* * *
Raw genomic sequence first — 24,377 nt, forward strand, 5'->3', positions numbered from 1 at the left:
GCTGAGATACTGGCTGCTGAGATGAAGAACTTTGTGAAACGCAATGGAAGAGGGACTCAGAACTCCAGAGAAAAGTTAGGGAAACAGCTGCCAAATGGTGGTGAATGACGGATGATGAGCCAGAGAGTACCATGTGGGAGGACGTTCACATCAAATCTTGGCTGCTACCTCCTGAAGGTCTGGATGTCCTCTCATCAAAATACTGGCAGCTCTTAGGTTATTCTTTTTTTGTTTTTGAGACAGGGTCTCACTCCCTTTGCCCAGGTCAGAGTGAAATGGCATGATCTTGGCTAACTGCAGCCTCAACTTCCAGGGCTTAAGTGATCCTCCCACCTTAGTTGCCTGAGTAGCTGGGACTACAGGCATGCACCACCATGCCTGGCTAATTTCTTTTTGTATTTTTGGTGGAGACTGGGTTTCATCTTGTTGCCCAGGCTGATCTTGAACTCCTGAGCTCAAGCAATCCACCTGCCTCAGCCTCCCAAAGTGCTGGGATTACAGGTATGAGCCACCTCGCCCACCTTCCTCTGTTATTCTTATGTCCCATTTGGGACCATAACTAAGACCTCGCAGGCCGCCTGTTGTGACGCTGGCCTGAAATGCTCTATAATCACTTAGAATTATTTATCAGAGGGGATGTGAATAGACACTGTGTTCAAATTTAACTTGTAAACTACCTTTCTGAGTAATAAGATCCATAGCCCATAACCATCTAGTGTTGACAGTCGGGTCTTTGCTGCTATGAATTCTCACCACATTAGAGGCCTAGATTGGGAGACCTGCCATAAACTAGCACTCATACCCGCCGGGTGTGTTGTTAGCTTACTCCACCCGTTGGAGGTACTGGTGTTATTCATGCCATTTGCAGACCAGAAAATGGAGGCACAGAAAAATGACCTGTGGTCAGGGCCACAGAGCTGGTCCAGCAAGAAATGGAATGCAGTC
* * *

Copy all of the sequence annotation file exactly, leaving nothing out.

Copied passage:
Raw genomic sequence first — 24,377 nt, forward strand, 5'->3', positions numbered from 1 at the left:
GCTGAGATACTGGCTGCTGAGATGAAGAACTTTGTGAAACGCAATGGAAGAGGGACTCAGAACTCCAGAGAAAAGTTAGGGAAACAGCTGCCAAATGGTGGTGAATGACGGATGATGAGCCAGAGAGTACCATGTGGGAGGACGTTCACATCAAATCTTGGCTGCTACCTCCTGAAGGTCTGGATGTCCTCTCATCAAAATACTGGCAGCTCTTAGGTTATTCTTTTTTTGTTTTTGAGACAGGGTCTCACTCCCTTTGCCCAGGTCAGAGTGAAATGGCATGATCTTGGCTAACTGCAGCCTCAACTTCCAGGGCTTAAGTGATCCTCCCACCTTAGTTGCCTGAGTAGCTGGGACTACAGGCATGCACCACCATGCCTGGCTAATTTCTTTTTGTATTTTTGGTGGAGACTGGGTTTCATCTTGTTGCCCAGGCTGATCTTGAACTCCTGAGCTCAAGCAATCCACCTGCCTCAGCCTCCCAAAGTGCTGGGATTACAGGTATGAGCCACCTCGCCCACCTTCCTCTGTTATTCTTATGTCCCATTTGGGACCATAACTAAGACCTCGCAGGCCGCCTGTTGTGACGCTGGCCTGAAATGCTCTATAATCACTTAGAATTATTTATCAGAGGGGATGTGAATAGACACTGTGTTCAAATTTAACTTGTAAACTACCTTTCTGAGTAATAAGATCCATAGCCCATAACCATCTAGTGTTGACAGTCGGGTCTTTGCTGCTATGAATTCTCACCACATTAGAGGCCTAGATTGGGAGACCTGCCATAAACTAGCACTCATACCCGCCGGGTGTGTTGTTAGCTTACTCCACCCGTTGGAGGTACTGGTGTTATTCATGCCATTTGCAGACCAGAAAATGGAGGCACAGAAAAATGACCTGTGGTCAGGGCCACAGAGCTGGTCCAGCAAGAAATGGAATGCAGTC